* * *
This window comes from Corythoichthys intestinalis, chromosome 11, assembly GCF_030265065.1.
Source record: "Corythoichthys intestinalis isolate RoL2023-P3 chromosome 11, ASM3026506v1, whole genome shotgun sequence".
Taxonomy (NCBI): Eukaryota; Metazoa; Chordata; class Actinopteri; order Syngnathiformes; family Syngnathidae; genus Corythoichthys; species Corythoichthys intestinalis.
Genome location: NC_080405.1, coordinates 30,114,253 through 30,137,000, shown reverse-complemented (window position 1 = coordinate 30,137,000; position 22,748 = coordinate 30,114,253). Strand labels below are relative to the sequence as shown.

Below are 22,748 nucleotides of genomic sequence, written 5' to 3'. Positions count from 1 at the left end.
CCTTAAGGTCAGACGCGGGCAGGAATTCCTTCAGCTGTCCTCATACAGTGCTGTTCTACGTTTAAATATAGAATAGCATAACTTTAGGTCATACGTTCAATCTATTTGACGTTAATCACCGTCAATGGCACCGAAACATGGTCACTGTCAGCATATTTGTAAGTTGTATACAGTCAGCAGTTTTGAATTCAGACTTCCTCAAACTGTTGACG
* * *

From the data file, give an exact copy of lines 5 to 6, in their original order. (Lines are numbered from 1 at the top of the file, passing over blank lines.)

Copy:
Below are 22,748 nucleotides of genomic sequence, written 5' to 3'. Positions count from 1 at the left end.
CCTTAAGGTCAGACGCGGGCAGGAATTCCTTCAGCTGTCCTCATACAGTGCTGTTCTACGTTTAAATATAGAATAGCATAACTTTAGGTCATACGTTCAATCTATTTGACGTTAATCACCGTCAATGGCACCGAAACATGGTCACTGTCAGCATATTTGTAAGTTGTATACAGTCAGCAGTTTTGAATTCAGACTTCCTCAAACTGTTGACG